Today’s news:

High on ‘Dry’! New goods shop has retro-chic charm

The Brooklyn Paper

Where can you find 1950s pastry cutters, a mouthwash invented for Louis XV, or eardrops for dogs made by Italian nuns?

Dry Goods, a tiny general store and apothecary that opened this month on Atlantic Avenue, is filling your need for heirloom-quality gifts made from their original molds and formulas.

“These are classic, beautiful things you could pass down to your kids,” said shop owner and fashion designer Carla Brookoff. “They’re still being made in same factories that have been making them for generations.”

The shop near Hoyt Street has walls lined with old wooden cabinets filled with egg white soap from Belgium, durable Thermoses by Stanley, and Pendleton wool blankets.

Named Dry Goods after the 18th-century term for textiles and non-perishables, the shop is curated based on treasures that Brookoff finds in her travels and at flea markets.

For instance, there’s the gingham napkins on a roll that she picked up in Paris, Swedish soaps she brought back from Amsterdam, and Tala-brand baking wares from England — her English mother-in-law gave her a Tala measuring cup from when she first got married.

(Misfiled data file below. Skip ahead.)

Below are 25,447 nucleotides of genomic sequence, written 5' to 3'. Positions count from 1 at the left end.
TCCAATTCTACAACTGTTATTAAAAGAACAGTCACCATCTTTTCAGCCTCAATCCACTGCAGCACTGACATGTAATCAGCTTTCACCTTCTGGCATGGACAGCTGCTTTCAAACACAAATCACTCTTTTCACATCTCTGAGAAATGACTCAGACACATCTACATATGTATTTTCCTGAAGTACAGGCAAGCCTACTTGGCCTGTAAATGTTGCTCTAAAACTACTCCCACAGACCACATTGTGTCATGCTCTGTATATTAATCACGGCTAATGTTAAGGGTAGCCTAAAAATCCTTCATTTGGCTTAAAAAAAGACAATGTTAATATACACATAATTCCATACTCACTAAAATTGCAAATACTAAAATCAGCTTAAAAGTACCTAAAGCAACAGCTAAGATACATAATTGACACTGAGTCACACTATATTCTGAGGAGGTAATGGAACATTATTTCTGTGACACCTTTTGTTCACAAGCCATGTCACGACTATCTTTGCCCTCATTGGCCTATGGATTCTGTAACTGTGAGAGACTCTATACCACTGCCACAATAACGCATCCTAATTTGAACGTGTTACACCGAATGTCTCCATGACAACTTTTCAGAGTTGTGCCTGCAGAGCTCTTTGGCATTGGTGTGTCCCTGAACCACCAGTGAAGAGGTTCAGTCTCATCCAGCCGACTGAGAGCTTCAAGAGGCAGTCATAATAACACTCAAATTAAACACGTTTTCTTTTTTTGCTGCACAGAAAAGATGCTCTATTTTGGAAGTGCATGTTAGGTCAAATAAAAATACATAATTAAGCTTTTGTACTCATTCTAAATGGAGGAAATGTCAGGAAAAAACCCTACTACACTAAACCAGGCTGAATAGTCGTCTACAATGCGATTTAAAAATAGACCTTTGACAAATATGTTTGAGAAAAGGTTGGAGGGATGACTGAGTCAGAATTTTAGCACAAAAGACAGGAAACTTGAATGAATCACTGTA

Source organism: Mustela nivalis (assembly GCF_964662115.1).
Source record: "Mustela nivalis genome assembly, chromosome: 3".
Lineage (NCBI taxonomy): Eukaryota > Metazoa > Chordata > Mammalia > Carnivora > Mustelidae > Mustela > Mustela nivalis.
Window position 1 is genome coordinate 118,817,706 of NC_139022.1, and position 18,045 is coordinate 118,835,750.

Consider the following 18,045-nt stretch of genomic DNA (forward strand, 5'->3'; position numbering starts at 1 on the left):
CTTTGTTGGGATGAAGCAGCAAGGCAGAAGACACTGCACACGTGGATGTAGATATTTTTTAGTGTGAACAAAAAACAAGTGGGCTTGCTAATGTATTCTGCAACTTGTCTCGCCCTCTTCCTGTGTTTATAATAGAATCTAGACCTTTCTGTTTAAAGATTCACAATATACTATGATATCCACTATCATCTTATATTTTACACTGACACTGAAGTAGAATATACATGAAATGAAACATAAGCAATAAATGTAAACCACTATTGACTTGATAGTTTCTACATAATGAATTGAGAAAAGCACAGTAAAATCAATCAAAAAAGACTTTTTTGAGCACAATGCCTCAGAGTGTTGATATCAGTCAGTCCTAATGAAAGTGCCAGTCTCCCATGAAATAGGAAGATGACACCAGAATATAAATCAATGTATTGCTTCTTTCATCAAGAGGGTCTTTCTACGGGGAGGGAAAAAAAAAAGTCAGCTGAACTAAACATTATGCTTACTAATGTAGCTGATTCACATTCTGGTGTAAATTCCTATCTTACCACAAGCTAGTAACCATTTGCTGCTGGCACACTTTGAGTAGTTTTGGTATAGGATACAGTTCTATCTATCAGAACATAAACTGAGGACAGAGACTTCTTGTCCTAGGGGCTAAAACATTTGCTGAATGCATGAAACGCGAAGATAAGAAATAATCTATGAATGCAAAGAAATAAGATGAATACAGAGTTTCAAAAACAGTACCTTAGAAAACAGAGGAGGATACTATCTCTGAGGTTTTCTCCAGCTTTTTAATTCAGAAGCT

Then there are items Brookoff has collected for years, including century-old cast-iron animals in the form of doorstops, banks and nutcrackers.

“They are for sale but they are hard to part with — I’m not going to lie to you,” Brookoff said.

New companies with retro-style packaging are also part of the nostalgic mix, with needles and notions from the U.K.-based Merchant & Mills and Mayron’s Goods all-natural diaper cream from California.

“I’m always on the lookout for things you don’t have to hide away,” Brookoff said. “Living in New York, so much stuff has to be out on display because we don’t have room. We want you to find things that are beautiful and enrich your life and the tasks you have to do.”

Dry Goods [362 Atlantic Ave. between Hoyt and Bond streets in Boerum Hill, (718) 403-0090]. For info, visit www.drygoodsny.com or contact drygoodsny@gmail.com.

Reach Kate Briquelet at kbriquelet@cnglocal.com or by calling her at (718) 260-2511.

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Reader Feedback

ShootTheMeMonkeys from Red Hook says:
Great... more friggin' hipsters, invading yet another formerly normal neighborhood.